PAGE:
Orman says if she finds people are incurring fees to put cash on the card, only to spend another $2 to get cash at an ATM, she will ask them to turn in their plastic. If you’re going to squander money that way, “just keep it in cash! You don’t need the damn card,” she tells the audience at the book signing.

Michael Collins, an assistant professor at the University of Wisconsin who studies the financial decision-making of low-income families, says people will eventually figure out the costs of any product. “The question is how long will it take” and how much in fees they will have racked up by then, he says. Collins adds that if Orman’s messages help people control their spending impulses, the card could be beneficial: “Anything that gets people to think harder about their financial security and take some responsibility is a good thing.”

Some personal finance bloggers have complained about the fees and charged that Orman is using her influence to bilk her fans. On Twitter, the Blog Finanza website said: “You are taking your authority figure to make a $$ from your audience. #DENIED”—echoing a catchphrase from Orman’s TV show. Others, such as consumer finance columnist Herb Weisbaum, said many people would be better served by building their credit immediately with a secured credit card.

Orman dismisses the criticisms, saying the card reflects her understanding of people’s financial habits and needs. “I am the personal financial expert of the world,” she says. “I know what I am talking about.” Publicly, Orman lashed out on Twitter against the naysayers, calling them “small thinkers,” “idiots,” and “Suze haters.” After New York Times personal finance columnist Ron Lieber and others protested the harsh words, she issued a blanket apology: “For anyone I called an idiot, I too am sorry.”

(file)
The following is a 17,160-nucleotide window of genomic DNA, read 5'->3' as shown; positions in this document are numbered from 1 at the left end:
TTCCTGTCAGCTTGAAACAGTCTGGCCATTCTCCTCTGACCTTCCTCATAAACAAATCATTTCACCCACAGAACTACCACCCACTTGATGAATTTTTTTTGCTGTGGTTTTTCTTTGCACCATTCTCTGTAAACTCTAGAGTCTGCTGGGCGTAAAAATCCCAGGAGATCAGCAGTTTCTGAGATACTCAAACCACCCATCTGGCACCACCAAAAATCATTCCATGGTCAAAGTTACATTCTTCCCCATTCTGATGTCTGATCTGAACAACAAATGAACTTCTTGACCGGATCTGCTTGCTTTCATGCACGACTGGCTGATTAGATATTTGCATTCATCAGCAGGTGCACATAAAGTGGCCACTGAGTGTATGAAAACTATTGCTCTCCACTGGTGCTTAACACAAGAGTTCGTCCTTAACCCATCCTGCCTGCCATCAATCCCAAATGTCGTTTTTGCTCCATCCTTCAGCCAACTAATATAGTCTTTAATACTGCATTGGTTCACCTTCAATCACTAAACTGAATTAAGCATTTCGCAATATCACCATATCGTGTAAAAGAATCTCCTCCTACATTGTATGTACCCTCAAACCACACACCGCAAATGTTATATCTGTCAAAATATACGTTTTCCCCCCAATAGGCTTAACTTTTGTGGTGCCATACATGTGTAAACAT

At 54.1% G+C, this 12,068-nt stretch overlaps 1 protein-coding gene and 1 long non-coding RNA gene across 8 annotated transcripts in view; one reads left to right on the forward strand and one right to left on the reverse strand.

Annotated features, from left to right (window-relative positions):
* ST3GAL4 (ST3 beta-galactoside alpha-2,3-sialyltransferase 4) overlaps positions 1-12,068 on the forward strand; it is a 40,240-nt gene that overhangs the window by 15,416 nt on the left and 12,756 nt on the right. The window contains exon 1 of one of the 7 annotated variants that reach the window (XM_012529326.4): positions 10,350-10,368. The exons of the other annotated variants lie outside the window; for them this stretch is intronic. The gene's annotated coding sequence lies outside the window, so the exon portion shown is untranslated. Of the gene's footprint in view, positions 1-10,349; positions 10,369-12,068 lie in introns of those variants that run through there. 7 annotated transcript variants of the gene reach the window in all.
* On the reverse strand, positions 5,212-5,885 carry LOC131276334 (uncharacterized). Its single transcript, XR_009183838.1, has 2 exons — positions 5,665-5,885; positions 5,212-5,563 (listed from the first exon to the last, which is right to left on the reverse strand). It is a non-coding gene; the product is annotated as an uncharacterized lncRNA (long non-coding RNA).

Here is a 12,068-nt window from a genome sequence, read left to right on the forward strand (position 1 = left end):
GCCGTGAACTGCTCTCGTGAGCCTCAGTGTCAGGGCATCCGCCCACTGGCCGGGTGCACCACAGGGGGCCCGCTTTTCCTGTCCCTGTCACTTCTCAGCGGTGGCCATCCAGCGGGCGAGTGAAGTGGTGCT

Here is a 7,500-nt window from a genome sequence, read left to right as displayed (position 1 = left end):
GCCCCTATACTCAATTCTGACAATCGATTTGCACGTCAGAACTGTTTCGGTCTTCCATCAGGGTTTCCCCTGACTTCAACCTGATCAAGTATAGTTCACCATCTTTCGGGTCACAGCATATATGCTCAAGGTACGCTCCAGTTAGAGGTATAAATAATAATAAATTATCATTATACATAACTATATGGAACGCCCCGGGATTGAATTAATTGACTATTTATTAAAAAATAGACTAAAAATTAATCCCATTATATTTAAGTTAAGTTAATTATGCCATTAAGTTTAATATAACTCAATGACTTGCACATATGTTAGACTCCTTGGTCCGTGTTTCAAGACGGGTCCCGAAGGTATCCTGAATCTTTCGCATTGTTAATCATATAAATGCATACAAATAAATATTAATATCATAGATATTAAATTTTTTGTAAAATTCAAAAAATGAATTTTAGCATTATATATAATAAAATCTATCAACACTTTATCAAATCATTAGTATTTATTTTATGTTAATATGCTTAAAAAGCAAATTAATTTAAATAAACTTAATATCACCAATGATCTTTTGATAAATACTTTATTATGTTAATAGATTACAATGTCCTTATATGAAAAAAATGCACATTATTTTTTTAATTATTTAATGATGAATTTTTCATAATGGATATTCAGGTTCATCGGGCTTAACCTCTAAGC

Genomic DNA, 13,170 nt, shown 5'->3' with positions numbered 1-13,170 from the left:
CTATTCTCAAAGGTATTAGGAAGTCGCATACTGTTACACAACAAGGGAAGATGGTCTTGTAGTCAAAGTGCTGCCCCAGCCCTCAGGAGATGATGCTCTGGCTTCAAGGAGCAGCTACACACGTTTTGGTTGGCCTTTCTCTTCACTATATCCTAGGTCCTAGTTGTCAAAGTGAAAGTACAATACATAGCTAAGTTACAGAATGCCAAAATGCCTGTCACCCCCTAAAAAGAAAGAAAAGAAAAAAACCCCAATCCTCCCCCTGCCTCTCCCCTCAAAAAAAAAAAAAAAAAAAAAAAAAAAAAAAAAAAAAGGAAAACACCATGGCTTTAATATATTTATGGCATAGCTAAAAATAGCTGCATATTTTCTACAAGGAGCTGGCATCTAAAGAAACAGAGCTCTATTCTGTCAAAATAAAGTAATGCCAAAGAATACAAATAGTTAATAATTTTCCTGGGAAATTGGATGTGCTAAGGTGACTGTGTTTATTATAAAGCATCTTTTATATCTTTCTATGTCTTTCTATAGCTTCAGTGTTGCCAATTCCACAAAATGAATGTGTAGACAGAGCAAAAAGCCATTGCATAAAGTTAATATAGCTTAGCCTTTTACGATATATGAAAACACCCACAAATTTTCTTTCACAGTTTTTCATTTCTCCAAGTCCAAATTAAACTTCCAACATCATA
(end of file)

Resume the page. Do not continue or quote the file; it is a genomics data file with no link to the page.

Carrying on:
Orman says some of her critics want to derail what she calls the most important part of the enterprise, an attempt to change how FICO credit scores are calculated. Currently, credit scores are based mainly on debts like credit cards, mortgages, and car loans. That makes it hard for people who don’t borrow money to establish a credit history. Orman has persuaded the credit bureau TransUnion to use data from her prepaid card to study whether debit purchases can be an indicator of creditworthiness. Since lenders, employers, and even landlords often check FICO scores, being able to establish a credit history with a debit card could be a boon for people who don’t have loans or credit cards.

That prospect may be years away. The two other large credit bureaus, Equifax and Experian, aren’t on board. The study will take 18 to 24 months—if there are enough data to make the analysis robust. “If the card doesn’t scale or the number of transactions don’t scale, it’s not going to do anything,” says Madeline K. Aufseeser, a senior analyst at Aite Group, which advises prepaid-card issuers. Even so, the idea of bucking the credit-card and credit-scoring industries clearly appeals to Orman’s fans. After she explains the FICO effort at the book signing, a man shouts out, “How can we help you?” Orman’s answer: Get my card.


    The bottom line: While Orman’s debit card is meant to help people manage their money wisely, it puts her in a position of hawking a financial product to fans.